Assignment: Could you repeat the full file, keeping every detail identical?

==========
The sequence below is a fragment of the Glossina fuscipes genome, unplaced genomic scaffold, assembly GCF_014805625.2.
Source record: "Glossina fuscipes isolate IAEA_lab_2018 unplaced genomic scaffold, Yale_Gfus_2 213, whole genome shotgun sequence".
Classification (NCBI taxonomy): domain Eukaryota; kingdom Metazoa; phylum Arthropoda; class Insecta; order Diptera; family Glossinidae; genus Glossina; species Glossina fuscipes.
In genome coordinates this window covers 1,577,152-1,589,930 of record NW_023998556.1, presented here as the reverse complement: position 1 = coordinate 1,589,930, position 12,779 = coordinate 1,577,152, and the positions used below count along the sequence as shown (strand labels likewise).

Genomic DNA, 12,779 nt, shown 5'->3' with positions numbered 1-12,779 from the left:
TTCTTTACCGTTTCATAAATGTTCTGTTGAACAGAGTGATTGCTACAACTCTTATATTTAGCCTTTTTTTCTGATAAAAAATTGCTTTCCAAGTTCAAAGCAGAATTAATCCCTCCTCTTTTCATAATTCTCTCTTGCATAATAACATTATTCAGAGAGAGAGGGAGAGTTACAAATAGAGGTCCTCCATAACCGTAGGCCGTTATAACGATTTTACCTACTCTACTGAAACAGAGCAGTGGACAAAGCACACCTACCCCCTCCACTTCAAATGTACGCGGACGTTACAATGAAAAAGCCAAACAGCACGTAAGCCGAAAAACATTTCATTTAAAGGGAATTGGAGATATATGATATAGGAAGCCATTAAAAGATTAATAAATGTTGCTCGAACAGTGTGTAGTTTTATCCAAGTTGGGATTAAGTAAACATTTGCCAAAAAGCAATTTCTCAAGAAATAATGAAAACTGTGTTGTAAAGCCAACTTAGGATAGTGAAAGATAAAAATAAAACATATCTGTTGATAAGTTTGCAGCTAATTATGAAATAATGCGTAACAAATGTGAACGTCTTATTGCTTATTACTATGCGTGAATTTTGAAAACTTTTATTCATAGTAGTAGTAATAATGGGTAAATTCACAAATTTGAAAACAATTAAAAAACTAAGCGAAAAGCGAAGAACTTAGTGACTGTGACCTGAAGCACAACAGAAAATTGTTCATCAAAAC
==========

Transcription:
The sequence below is a fragment of the Glossina fuscipes genome, unplaced genomic scaffold, assembly GCF_014805625.2.
Source record: "Glossina fuscipes isolate IAEA_lab_2018 unplaced genomic scaffold, Yale_Gfus_2 213, whole genome shotgun sequence".
Classification (NCBI taxonomy): domain Eukaryota; kingdom Metazoa; phylum Arthropoda; class Insecta; order Diptera; family Glossinidae; genus Glossina; species Glossina fuscipes.
In genome coordinates this window covers 1,577,152-1,589,930 of record NW_023998556.1, presented here as the reverse complement: position 1 = coordinate 1,589,930, position 12,779 = coordinate 1,577,152, and the positions used below count along the sequence as shown (strand labels likewise).

Genomic DNA, 12,779 nt, shown 5'->3' with positions numbered 1-12,779 from the left:
TTCTTTACCGTTTCATAAATGTTCTGTTGAACAGAGTGATTGCTACAACTCTTATATTTAGCCTTTTTTTCTGATAAAAAATTGCTTTCCAAGTTCAAAGCAGAATTAATCCCTCCTCTTTTCATAATTCTCTCTTGCATAATAACATTATTCAGAGAGAGAGGGAGAGTTACAAATAGAGGTCCTCCATAACCGTAGGCCGTTATAACGATTTTACCTACTCTACTGAAACAGAGCAGTGGACAAAGCACACCTACCCCCTCCACTTCAAATGTACGCGGACGTTACAATGAAAAAGCCAAACAGCACGTAAGCCGAAAAACATTTCATTTAAAGGGAATTGGAGATATATGATATAGGAAGCCATTAAAAGATTAATAAATGTTGCTCGAACAGTGTGTAGTTTTATCCAAGTTGGGATTAAGTAAACATTTGCCAAAAAGCAATTTCTCAAGAAATAATGAAAACTGTGTTGTAAAGCCAACTTAGGATAGTGAAAGATAAAAATAAAACATATCTGTTGATAAGTTTGCAGCTAATTATGAAATAATGCGTAACAAATGTGAACGTCTTATTGCTTATTACTATGCGTGAATTTTGAAAACTTTTATTCATAGTAGTAGTAATAATGGGTAAATTCACAAATTTGAAAACAATTAAAAAACTAAGCGAAAAGCGAAGAACTTAGTGACTGTGACCTGAAGCACAACAGAAAATTGTTCATCAAAAC